A mutated virus, anti-Vader’s, and a vulnerable population. Polio has returned to the United States. The disease was snuffed out of the country in the 1970s. But now, it’s come back.
This June, a young man in New York went to the emergency room. Symptoms included five days of a fever, a stiff neck, pain in his back and abdomen, and constipation. Even more concerning, his legs had been abnormally weak for two days. Lab tests brought back a shocking diagnosis: poliovirus.
Throughout the first half of the 1900s, thousands of children died or were paralyzed from polio. There were 20,000 cases of paralysis from polio in 1952 alone.
The disease was finally eradicated from the U.S. in 1979 thanks to vaccinations. It marked one of the greatest achievements ever of modern medicine.
There were only three known cases of polio in the 21st century, all thought to be imported to the States, affecting a total of 10 people. So how did this eradicated disease return to America?
Polio’s return resulted from the confluence of a complicated set of scientific and societal factors that have allowed a mutated version of the virus to start circulating in a susceptible community.
The poliovirus found this year is not the same one that there used to be. Thanks to vaccinations, the original polio was eliminated from all but two countries, Afghanistan and Pakistan.
Since the Covid pandemic, the pool of unvaccinated, vulnerable people has grown. A massive disinformation campaign, combined with conspiracy theories, as well as the politicization of medicine has created a dangerous situation in which people are not getting vaccinated anymore.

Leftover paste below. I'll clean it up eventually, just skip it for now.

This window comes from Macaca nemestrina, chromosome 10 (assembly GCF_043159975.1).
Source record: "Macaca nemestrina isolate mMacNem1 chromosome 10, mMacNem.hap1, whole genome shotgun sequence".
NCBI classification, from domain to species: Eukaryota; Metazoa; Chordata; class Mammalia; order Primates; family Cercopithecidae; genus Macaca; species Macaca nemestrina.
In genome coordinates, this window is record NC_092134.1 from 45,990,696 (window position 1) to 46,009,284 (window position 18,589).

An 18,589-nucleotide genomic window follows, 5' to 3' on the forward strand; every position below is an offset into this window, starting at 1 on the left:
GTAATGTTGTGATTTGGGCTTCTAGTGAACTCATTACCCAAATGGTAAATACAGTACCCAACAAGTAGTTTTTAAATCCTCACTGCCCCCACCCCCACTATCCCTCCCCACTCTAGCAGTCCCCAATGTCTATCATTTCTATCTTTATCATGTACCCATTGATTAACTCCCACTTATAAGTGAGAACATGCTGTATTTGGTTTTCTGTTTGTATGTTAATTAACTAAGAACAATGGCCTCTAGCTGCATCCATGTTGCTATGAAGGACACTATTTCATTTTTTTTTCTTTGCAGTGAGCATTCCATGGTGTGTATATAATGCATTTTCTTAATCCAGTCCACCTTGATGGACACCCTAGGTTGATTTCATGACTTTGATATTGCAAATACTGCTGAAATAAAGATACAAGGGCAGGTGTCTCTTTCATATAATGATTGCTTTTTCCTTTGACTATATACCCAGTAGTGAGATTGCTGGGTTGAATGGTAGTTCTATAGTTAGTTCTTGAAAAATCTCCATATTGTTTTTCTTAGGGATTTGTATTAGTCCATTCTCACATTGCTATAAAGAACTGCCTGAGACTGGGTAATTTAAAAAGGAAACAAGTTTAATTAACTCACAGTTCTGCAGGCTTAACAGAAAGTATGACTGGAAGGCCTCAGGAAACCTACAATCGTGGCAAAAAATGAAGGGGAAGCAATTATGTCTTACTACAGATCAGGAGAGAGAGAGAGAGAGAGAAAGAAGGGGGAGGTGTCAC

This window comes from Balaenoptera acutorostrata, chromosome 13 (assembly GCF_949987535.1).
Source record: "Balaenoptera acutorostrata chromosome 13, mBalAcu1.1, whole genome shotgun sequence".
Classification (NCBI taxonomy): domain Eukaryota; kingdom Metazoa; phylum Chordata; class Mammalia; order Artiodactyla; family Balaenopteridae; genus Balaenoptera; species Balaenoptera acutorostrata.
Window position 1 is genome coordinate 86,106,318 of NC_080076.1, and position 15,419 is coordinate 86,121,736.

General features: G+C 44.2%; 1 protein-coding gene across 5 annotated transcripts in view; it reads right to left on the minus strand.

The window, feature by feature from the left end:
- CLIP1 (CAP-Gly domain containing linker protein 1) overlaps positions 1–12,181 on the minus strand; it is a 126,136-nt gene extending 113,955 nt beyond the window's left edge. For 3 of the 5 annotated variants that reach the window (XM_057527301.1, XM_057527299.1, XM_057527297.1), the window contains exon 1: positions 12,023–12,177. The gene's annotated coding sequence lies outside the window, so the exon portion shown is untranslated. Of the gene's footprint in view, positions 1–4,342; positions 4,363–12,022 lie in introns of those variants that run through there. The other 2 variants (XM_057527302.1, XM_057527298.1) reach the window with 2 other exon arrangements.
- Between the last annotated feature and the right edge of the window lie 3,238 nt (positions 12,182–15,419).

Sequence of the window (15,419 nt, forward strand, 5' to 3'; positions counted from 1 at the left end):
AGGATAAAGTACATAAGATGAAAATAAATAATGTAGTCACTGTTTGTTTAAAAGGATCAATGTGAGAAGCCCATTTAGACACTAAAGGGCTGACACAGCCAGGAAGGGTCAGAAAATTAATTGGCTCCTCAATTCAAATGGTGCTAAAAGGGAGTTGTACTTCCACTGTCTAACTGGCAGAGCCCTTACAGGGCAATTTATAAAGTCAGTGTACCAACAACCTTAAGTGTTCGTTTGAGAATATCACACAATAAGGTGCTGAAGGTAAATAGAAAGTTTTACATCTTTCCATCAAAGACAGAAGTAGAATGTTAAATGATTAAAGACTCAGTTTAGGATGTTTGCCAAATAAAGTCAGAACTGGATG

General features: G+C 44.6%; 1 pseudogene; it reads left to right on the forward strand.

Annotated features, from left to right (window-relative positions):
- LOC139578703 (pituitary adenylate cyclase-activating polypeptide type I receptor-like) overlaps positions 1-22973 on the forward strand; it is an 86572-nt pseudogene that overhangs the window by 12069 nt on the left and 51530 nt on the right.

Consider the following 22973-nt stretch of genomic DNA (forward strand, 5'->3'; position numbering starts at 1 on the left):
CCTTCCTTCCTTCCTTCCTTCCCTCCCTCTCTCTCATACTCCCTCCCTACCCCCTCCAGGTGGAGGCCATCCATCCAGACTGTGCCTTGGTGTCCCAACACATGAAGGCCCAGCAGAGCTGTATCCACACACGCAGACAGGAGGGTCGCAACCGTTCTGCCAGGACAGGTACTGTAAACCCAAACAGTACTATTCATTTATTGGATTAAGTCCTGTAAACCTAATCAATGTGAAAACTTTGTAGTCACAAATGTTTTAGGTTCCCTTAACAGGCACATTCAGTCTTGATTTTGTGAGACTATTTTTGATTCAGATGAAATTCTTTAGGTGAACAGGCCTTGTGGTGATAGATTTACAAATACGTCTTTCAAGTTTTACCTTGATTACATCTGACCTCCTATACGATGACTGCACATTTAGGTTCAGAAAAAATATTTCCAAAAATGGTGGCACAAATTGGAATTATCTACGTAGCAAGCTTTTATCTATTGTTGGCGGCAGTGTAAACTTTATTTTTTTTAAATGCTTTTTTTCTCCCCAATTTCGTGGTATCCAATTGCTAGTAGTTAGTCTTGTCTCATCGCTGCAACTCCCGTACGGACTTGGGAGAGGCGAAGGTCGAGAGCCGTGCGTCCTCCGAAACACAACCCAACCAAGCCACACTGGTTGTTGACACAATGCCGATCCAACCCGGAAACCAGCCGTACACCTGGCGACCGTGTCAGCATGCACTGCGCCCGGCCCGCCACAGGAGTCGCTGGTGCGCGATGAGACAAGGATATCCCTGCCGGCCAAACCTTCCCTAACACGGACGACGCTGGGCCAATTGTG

Low vaccination rates in communities are the result of an organized campaign waged by national anti-vaccination groups for years. Anti-vaccine pockets have sprouted up across America, some organic, and some seeded by national groups.
Questions about vaccinations began to emerge in the early 2000s, with a new generation of parents who had no first-hand knowledge of vaccine-controlled diseases including polio and measles, experts have said. This then was seized by national anti-vaccination groups as an opportunity.
The consequences of this dangerous campaign became clear in 2018 when an unvaccinated child trigged a measles outbreak in New York. The outbreak affected 649 people, grabbing national attention and intensifying campaigns from both sides of the issue.
Efforts were made by the communities to spread information about vaccinations and successfully began countering anti-vax sentiments across the country. Until Covid hit.
Recent data revealed that childhood vaccination rates have declined worldwide since 2020 – the biggest backslide in 30 years. The reason is likely twofold: first, reduced access to standard pediatric appointments disrupted vaccination schedules, particularly in east Asian and Pacific nations.
Second, at least in the US, growing distrust of government public health agencies and the spread of anti-vaccine talking points has taken a toll.